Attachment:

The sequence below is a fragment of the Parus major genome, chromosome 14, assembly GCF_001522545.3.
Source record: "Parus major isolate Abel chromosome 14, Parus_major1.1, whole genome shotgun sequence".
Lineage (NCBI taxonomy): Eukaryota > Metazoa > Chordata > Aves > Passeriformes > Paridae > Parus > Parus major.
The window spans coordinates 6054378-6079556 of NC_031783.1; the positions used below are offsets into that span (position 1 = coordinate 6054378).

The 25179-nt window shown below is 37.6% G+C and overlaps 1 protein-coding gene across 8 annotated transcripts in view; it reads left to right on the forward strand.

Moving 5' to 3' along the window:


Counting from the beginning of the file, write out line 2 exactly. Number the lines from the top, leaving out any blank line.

Source record: "Parus major isolate Abel chromosome 14, Parus_major1.1, whole genome shotgun sequence".